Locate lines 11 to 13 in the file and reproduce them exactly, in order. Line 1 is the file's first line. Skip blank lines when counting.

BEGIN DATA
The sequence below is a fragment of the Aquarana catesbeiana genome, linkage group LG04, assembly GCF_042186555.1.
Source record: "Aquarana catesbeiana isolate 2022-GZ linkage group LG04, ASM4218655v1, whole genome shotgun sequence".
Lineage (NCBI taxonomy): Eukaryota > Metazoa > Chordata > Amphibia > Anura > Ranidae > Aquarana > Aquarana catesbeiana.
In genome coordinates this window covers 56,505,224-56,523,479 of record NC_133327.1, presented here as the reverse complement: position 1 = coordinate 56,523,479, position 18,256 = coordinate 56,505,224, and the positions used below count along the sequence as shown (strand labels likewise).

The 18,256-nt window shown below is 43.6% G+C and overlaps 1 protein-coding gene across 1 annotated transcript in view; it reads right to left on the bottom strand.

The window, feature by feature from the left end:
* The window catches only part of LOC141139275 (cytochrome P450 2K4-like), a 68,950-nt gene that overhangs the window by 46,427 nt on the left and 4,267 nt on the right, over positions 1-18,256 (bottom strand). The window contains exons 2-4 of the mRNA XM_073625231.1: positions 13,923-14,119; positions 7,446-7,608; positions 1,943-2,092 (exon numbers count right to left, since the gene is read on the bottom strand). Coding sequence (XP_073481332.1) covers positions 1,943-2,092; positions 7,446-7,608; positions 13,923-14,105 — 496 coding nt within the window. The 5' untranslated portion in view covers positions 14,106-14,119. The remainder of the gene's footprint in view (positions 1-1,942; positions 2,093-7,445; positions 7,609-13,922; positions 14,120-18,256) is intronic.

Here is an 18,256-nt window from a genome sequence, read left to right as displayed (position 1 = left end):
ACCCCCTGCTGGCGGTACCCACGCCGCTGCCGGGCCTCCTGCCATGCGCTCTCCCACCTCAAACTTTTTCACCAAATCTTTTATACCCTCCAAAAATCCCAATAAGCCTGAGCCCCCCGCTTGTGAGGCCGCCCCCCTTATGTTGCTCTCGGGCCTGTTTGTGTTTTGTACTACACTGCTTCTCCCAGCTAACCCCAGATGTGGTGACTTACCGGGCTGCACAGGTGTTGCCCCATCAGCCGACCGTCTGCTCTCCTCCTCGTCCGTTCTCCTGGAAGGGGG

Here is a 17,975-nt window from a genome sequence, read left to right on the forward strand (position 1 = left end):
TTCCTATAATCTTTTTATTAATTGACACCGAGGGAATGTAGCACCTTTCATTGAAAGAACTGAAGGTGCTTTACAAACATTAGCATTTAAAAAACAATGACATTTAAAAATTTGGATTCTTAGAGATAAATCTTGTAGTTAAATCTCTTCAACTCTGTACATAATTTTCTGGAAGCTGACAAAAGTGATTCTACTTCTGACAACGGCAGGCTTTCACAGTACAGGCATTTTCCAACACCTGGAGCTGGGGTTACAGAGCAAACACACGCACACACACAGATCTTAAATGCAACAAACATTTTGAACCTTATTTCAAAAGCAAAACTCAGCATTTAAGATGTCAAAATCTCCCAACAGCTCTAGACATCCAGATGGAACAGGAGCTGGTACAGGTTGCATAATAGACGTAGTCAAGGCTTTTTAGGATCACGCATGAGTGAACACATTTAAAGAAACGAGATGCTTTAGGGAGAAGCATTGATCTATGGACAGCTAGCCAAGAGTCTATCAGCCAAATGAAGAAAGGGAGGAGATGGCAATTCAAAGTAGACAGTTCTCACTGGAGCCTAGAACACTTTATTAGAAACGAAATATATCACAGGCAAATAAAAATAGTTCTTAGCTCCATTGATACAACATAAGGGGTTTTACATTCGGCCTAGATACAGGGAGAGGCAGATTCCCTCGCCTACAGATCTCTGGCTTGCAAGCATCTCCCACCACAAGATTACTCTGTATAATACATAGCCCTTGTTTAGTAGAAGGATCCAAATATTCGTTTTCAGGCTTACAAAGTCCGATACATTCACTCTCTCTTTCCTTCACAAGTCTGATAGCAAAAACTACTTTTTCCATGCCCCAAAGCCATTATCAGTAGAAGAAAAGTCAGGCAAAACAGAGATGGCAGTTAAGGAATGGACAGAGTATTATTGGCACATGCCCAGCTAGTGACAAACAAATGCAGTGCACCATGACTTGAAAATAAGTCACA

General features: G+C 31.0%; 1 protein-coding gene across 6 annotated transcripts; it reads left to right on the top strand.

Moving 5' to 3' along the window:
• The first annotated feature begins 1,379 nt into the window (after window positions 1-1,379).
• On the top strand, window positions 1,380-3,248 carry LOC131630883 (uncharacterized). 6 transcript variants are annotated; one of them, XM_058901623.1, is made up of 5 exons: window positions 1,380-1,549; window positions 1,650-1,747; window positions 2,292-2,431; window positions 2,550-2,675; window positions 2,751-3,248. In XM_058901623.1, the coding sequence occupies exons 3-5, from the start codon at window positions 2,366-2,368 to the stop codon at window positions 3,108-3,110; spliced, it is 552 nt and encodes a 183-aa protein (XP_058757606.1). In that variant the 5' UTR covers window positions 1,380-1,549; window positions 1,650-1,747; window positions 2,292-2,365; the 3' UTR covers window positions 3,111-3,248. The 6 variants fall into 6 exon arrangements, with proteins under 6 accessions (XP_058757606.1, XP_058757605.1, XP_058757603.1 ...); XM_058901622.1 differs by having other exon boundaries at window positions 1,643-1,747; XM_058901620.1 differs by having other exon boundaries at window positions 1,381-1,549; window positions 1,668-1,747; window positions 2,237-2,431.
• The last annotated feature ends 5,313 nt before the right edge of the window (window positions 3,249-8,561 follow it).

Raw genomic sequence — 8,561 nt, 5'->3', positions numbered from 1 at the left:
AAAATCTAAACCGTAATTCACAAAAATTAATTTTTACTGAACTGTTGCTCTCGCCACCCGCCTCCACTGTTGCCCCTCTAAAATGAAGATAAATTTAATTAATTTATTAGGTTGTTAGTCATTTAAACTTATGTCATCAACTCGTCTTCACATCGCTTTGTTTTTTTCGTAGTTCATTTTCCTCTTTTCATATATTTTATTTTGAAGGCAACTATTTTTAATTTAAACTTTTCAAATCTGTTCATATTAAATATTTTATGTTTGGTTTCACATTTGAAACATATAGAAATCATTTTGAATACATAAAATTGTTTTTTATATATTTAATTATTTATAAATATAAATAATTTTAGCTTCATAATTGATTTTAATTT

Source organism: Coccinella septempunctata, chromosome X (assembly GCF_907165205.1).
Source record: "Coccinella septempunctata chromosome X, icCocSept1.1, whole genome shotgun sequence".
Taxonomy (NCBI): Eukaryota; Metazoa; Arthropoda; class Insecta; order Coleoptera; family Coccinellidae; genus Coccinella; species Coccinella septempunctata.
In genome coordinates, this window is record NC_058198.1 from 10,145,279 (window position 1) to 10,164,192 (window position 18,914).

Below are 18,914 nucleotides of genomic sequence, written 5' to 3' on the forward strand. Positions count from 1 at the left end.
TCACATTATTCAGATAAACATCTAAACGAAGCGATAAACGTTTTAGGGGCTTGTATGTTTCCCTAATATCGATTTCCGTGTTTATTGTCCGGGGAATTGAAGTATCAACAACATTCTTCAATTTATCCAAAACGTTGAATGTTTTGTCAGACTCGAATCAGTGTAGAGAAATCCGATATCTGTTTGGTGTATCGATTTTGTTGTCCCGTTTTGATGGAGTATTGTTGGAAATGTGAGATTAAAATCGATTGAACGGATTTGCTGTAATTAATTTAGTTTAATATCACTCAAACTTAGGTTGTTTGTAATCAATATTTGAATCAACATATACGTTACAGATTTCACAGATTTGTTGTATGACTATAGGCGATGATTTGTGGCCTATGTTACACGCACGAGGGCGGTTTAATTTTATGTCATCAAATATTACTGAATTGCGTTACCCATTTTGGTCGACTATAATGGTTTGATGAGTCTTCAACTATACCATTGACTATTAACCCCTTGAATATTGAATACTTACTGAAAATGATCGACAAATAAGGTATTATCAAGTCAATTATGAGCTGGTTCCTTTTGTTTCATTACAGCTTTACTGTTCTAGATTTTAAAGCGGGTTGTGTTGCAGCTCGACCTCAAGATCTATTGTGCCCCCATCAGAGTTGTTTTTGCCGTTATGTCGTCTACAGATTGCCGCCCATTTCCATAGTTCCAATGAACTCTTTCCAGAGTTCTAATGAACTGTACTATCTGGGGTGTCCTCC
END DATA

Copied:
TTCCTATAATCTTTTTATTAATTGACACCGAGGGAATGTAGCACCTTTCATTGAAAGAACTGAAGGTGCTTTACAAACATTAGCATTTAAAAAACAATGACATTTAAAAATTTGGATTCTTAGAGATAAATCTTGTAGTTAAATCTCTTCAACTCTGTACATAATTTTCTGGAAGCTGACAAAAGTGATTCTACTTCTGACAACGGCAGGCTTTCACAGTACAGGCATTTTCCAACACCTGGAGCTGGGGTTACAGAGCAAACACACGCACACACACAGATCTTAAATGCAACAAACATTTTGAACCTTATTTCAAAAGCAAAACTCAGCATTTAAGATGTCAAAATCTCCCAACAGCTCTAGACATCCAGATGGAACAGGAGCTGGTACAGGTTGCATAATAGACGTAGTCAAGGCTTTTTAGGATCACGCATGAGTGAACACATTTAAAGAAACGAGATGCTTTAGGGAGAAGCATTGATCTATGGACAGCTAGCCAAGAGTCTATCAGCCAAATGAAGAAAGGGAGGAGATGGCAATTCAAAGTAGACAGTTCTCACTGGAGCCTAGAACACTTTATTAGAAACGAAATATATCACAGGCAAATAAAAATAGTTCTTAGCTCCATTGATACAACATAAGGGGTTTTACATTCGGCCTAGATACAGGGAGAGGCAGATTCCCTCGCCTACAGATCTCTGGCTTGCAAGCATCTCCCACCACAAGATTACTCTGTATAATACATAGCCCTTGTTTAGTAGAAGGATCCAAATATTCGTTTTCAGGCTTACAAAGTCCGATACATTCACTCTCTCTTTCCTTCACAAGTCTGATAGCAAAAACTACTTTTTCCATGCCCCAAAGCCATTATCAGTAGAAGAAAAGTCAGGCAAAACAGAGATGGCAGTTAAGGAATGGACAGAGTATTATTGGCACATGCCCAGCTAGTGACAAACAAATGCAGTGCACCATGACTTGAAAATAAGTCACA

General features: G+C 31.0%; 1 protein-coding gene across 6 annotated transcripts; it reads left to right on the top strand.

Moving 5' to 3' along the window: